When scurrilous rumors begin to circulate there's so little one can do about it, but I must try to set the record straight. Some persons have suggested that when confronted at Stitches Midwest with great piles of sock yarn in soft fibers and masculine colors, I lost my head and reduced my debit card to a puddle of molten plastic.
This, dear readers, is the real reason I now have about fifty balls of assorted sock yarn in my apartment, and since you're reading it here you know it must be true.
It was about eight o'clock at night. I had just curled up on the sofa with a cup of Earl Grey and Framley Parsonage when there was a soft knock at the door.
"My goodness gracious," I thought. "Whoever can it be at this hour?" I threw on my dressing gown so as not to appear immodest and checked my hair in the mirror. When I opened the door, at first I saw nobody.
Then I heard rustling and looked down to find a fuzzy stampede of dozens of balls of sock yarn hustling past my bunny slippers and into the living room.
"Mon dieu!" I said, slipping into French as one often does in such moments. "What in heaven's name is going on?"
The sock yarn gathered in the middle of the rug. We stood, confronting one another, for several seconds before a ball of Regia Silk rolled forward and spoke.
"We represent the Manly Yarn Brotherhood Against Loose-Lipped Slurs," said the Regia. "And we have come from all across the United States and Canada to protest your representation of sock yarns as a bunch of spineless pastels. Do not try to resist our demands. You can't lick us."
"You tell 'em, Harry," shouted a skein of Lang Jawoll at the back.
I need hardly say that I was nonplussed.
"What is it that you want from me?" I said.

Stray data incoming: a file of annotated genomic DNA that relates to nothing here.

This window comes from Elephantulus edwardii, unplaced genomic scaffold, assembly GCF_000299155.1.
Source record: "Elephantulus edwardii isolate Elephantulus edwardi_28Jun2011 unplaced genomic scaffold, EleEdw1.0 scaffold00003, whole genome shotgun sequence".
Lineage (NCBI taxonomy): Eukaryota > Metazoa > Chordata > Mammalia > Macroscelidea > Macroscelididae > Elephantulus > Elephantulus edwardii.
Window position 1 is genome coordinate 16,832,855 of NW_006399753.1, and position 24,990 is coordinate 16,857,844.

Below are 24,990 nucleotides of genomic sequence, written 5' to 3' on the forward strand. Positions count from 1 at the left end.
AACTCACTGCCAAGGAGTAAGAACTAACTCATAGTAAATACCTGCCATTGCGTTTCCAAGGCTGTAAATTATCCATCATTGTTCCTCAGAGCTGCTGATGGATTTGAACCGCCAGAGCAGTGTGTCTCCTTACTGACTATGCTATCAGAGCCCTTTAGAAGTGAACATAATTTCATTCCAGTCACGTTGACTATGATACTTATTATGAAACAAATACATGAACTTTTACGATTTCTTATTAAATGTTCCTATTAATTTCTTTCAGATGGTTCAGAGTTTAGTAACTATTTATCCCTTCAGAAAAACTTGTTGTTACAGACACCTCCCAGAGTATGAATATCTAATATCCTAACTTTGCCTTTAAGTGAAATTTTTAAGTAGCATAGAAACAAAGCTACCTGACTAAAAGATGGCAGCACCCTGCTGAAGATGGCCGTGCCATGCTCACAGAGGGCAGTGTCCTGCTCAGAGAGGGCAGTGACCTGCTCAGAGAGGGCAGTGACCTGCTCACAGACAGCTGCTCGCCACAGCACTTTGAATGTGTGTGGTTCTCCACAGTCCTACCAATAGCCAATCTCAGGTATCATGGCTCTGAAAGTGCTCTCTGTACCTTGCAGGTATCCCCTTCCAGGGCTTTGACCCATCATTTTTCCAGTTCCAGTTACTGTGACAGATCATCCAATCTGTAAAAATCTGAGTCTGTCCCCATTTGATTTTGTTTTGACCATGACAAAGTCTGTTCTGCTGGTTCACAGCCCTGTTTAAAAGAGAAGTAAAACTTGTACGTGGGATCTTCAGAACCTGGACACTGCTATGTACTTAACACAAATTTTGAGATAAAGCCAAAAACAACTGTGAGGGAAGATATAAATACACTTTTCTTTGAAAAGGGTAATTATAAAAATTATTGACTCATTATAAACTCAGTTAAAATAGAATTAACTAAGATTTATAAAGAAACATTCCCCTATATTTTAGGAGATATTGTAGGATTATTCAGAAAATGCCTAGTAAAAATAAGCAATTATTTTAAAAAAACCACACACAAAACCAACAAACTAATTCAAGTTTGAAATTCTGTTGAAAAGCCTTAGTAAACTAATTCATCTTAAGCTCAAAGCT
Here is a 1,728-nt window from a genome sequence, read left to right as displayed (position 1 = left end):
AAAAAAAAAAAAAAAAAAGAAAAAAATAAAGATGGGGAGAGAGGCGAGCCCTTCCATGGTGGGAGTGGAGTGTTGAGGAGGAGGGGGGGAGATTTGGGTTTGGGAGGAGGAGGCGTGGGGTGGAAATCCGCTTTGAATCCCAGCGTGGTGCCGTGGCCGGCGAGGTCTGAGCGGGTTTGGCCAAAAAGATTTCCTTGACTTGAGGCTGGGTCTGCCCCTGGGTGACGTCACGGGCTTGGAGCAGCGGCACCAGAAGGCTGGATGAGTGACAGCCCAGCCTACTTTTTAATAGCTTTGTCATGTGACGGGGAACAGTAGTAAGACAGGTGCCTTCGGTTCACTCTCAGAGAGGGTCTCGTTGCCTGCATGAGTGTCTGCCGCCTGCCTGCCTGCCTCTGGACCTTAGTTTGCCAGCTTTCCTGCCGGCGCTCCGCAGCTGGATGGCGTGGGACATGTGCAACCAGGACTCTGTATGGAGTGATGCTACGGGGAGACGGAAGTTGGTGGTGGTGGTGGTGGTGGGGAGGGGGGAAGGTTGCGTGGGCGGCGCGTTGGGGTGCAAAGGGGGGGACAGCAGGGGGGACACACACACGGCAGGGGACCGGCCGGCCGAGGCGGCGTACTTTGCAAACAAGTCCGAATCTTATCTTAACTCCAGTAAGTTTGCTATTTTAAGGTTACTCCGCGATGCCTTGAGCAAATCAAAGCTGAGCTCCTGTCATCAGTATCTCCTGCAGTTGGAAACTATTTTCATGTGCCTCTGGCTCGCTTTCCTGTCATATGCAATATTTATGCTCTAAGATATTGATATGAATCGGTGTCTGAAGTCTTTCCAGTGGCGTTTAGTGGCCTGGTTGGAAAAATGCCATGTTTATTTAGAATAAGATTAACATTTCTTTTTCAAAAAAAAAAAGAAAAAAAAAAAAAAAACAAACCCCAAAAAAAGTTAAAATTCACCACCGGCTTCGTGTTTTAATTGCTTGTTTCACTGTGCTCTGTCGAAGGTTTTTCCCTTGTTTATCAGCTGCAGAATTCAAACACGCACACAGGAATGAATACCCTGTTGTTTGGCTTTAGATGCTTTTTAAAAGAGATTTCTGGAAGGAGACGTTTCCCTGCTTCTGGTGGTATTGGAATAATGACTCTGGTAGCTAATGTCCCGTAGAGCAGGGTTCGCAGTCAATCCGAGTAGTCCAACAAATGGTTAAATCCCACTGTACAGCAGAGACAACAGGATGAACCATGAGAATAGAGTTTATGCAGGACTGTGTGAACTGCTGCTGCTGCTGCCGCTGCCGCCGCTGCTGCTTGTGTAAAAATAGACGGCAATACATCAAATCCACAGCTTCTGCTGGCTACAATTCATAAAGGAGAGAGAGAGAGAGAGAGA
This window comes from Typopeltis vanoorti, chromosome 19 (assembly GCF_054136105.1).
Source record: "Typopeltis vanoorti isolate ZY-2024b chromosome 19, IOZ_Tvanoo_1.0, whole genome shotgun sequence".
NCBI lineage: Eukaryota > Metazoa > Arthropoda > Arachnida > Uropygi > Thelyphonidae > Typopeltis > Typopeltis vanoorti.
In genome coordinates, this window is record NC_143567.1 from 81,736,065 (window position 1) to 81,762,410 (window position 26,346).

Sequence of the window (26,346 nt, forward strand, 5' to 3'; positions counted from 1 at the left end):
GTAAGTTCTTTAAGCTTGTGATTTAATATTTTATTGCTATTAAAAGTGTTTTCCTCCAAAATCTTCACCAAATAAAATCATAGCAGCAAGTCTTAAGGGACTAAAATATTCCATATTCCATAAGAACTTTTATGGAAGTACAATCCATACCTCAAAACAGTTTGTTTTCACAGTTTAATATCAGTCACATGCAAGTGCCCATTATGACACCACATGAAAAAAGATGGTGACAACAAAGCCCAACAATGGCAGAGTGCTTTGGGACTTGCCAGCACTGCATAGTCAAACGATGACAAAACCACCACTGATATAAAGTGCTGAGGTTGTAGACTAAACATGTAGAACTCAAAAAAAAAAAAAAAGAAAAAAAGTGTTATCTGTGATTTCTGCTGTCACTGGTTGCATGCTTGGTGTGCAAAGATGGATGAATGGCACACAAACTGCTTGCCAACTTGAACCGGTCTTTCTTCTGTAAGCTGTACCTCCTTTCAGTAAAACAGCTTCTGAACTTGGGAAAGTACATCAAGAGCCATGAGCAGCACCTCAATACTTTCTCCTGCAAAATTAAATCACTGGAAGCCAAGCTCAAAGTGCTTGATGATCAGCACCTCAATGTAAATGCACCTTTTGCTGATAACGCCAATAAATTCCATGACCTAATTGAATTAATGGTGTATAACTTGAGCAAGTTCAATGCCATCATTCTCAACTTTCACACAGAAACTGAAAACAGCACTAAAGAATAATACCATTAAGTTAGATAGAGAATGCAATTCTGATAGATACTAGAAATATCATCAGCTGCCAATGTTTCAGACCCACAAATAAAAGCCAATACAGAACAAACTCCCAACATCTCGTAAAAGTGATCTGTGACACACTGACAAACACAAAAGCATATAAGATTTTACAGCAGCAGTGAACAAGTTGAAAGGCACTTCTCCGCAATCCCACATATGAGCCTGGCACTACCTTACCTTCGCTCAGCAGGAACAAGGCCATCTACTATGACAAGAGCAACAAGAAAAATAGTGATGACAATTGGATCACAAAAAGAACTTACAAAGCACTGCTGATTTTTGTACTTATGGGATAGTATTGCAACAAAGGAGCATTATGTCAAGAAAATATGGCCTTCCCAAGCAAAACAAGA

"A retraction," said the Regia. "Admit in public that you were wrong."
"And pizza," shouted the Lang Jawoll. "We want a pizza."
"With sausage and green pepper," said a ball of Knit Picks.
"Green peppers give me gas," said the Lang Jawoll.
"So take a pill, Mr. Delicate," said the Knit Picks.
"Kiss my ball band," said the Lang.
"Simmer down," said the Regia, "You're getting off-topic."
But it was too late. The Knit Picks and the Lang Jawoll had already got into a tangle, and then several other balls jumped into the fray.
The Regia tried in vain to restore order. Sock yarn was flying all over the place. I retreated to the bedroom to wait out what was perhaps the quietest riot in history. About an hour later a battered skein of Opal merino rolled in and apologized. "It was rough trip," he said. "The guys were pretty wound up."
I told the delegates they were welcome to spend the night and recuperate, and there began my real problem. I can't get them to leave. They've nested in odd corners and small nooks and will not be moved. What's more, against all odds they seem to be multiplying.
I asked the Regia how reproduction is possible in an all-male population.
"Like you wouldn't know," he said, helping himself to another slice of pizza.